Friday, July 6, 2012

Celebrating America with the Charlotte Symphony Orchestra

Kathy Hollinger, Francis Wada and
wife Donna
News flash:  The Charlotte Symphony Orchestra is alive and well after Toshimasa Francis Wada's departure as conductor.   I have to admit to a bit of apprehension about the CSO's Fourth of July concert since I have only seen the CSO perform under the baton of Maestro Wada.  In my mind, Francis and the CSO are inextricably linked.  Once the Orchestra started playing, though, any concerns I had quickly fell away.  It was a vibrant and exciting night of music, with Scott Lavender as guest conductor and Michele Amato as guest vocalist.

Vocalist Michele Amato
The music was so much fun--and so varied--that it's hard to say which piece I enjoyed the most.  American Salute was composed by Morton Gould during World War II and is an homage of sorts to the well-known Civil War song When Johnny Comes Marching Home.  Lavender encouraged the audience to count how many times we heard the tune.  (I was enjoying the music so much that I lost track after the fifth iteration.)  From there it was on to some jazzy numbers featuring Michelle Amato on vocals.  Who knew that the CSO can swing????   The musicians were smoking during George Gershwin's S'Wonderful, and special kudos go out to David Edwards on the sax and Mic Smith on the trumpet.  Amato is no slouch either, and she segued from Gershwin to a medley of Judy Garland songs (including "Over the Rainbow") with ease.   The first half of the concert closed with Symphonic Portrait, a medley of Irving Berlin songs such as "There's No Business Like Show Business," "Alexander's Ragtime Band," and "White Christmas" (which seemed particularly fitting on a hot July night!)

Whether you recognize the title or not, I'm sure you've heard Aaron Copland's Hoe-down from Rodeo which was included in the second half of the concert.  It's the song that's featured in the "Beef.  It's what's for dinner" ads, and it was an inspired selection for a concert on a holiday known for its barbecues.  When Amato rejoined the CSO after the piece, she commented, "I'm in the mood for some steak."  (Leo Burnett should be proud.)   Amato then showed that she's not just about jazz by singing Summertime (from Porgy and Bess) and Somewhere (from West Side Story).  She did a great job, and I give her enormous credit for taking on Ella and Barbra Streisand in addition to Judy Garland.   A portion of the 1812 Overture  (sans an actual cannon) was of course in the program, and it was as exciting as always.  The evening ended with a rousing rendition of God Bless America led by the Veteran's Chorus.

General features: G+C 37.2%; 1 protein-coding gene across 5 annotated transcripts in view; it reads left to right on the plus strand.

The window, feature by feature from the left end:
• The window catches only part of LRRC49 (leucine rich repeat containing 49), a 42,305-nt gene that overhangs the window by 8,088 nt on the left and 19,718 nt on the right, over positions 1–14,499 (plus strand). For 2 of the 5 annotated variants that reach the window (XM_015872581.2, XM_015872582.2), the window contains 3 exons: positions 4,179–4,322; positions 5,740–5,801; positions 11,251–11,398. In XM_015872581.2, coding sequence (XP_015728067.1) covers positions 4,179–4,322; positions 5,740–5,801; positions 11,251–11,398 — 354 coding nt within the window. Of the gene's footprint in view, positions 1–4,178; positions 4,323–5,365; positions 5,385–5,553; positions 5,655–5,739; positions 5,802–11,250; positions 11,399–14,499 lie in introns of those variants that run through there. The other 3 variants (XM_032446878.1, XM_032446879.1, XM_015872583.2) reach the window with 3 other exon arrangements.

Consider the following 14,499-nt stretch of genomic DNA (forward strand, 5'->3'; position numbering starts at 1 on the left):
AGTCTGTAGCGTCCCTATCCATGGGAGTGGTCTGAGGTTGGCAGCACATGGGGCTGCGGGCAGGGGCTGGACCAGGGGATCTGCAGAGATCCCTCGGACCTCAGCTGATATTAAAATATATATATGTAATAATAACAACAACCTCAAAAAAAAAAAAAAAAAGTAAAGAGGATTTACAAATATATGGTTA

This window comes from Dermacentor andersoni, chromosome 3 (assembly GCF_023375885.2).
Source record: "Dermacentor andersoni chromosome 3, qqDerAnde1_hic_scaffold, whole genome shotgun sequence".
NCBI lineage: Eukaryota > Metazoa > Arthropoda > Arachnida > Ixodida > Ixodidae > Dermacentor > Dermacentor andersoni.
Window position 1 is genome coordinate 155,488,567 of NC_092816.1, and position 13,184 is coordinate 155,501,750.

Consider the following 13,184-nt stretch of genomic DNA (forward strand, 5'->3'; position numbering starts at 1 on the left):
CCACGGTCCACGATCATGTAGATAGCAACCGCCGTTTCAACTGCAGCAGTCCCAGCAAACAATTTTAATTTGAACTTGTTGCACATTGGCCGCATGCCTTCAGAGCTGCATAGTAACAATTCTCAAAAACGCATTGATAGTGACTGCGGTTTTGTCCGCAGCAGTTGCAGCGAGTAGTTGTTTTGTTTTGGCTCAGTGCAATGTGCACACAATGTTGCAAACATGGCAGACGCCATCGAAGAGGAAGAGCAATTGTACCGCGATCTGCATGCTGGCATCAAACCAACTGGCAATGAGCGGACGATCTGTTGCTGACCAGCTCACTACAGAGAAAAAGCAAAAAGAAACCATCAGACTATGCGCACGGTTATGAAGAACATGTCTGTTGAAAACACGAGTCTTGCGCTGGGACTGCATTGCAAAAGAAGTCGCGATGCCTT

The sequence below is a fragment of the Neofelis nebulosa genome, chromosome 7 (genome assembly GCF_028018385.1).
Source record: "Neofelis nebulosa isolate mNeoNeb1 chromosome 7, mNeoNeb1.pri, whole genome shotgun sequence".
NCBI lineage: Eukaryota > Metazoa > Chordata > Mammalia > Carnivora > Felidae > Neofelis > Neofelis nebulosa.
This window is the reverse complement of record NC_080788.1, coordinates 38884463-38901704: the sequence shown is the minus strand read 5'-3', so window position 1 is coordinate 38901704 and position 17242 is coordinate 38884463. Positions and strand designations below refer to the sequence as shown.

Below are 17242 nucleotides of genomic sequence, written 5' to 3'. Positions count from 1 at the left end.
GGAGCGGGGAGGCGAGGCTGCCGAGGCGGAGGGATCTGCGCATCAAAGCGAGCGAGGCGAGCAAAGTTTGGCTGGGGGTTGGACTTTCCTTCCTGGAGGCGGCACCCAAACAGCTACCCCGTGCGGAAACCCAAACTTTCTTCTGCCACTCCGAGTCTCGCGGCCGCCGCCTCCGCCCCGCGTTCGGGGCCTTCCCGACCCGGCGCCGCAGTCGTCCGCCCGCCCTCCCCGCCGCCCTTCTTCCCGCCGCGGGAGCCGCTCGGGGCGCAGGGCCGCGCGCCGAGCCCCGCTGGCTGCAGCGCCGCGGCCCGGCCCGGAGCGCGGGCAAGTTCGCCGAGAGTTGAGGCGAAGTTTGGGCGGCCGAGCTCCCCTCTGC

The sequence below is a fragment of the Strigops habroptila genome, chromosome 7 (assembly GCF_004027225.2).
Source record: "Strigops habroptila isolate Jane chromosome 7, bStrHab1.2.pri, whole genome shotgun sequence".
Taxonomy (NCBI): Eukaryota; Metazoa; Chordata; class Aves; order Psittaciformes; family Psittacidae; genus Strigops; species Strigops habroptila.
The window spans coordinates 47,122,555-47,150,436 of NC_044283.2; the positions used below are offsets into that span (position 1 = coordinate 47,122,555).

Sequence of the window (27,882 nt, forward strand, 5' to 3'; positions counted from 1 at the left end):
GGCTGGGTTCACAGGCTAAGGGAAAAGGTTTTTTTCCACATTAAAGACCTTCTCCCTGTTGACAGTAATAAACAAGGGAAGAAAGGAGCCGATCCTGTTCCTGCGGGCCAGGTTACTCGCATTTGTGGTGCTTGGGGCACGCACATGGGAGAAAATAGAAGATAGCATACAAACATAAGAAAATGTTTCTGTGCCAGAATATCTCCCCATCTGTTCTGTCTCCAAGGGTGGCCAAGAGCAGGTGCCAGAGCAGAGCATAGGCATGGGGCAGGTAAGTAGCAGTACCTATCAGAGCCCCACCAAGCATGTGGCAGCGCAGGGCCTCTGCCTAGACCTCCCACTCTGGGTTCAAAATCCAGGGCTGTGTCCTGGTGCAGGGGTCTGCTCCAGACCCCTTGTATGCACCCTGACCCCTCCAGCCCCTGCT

I'd be remiss if I didn't mention how terrific Scott Lavender was as guest conductor.   Lavender has an eclectic resume, but he currently works as Johnny Mathis' conductor and pianist.  Mathis performed in Fort Myers earlier this year and CSO principal trombonist George Mancini was part of Mathis' band for the show.  Mancini  identified Lavender as a potential guest conductor for the CSO, and his instincts were spot on.  Lavender immediately developed an easy rapport with the audience.  He shared tidbits of information about the composers and works that added to my enjoyment of the music.  (Katherine Caldwell gives a similar talk before each of the classical concerts, and I always find it enormously helpful.)  Did you know that John Philip Sousa, master of the marches, aspired to be an operatic composer?  Or that the 1812 Overture, which has become synonymous with Fourth of July concerts thanks to Arthur Fiedler and the Boston Pops, has nothing at all to do with the United States?  Tchaikovsky's inspiration for the composition was the French invasion of Russia.  At the beginning of the overture, Lavender conspiratorially turned to the audience and said, "The French are coming."  As the music got louder, he told us, "They're getting closer!"  It was a nice touch.

At the end of the concert, I felt like I'd spent an evening with old friends.  I can't wait for the classical season to get underway in November.  Over the course of the season, we'll hear Gypsy Baron Overture by Strauss and Suite from the Firebird by Stravinsky and Symphony No. 5, Op. 64 by Tchaikovsky.   The baton will be flourished by a different conductor at each concert, each of whom hopes to be selected as the new maestro of the CSO.    It promises to be an exciting season.

NOTE:  This article was published in Florida Weekly.  

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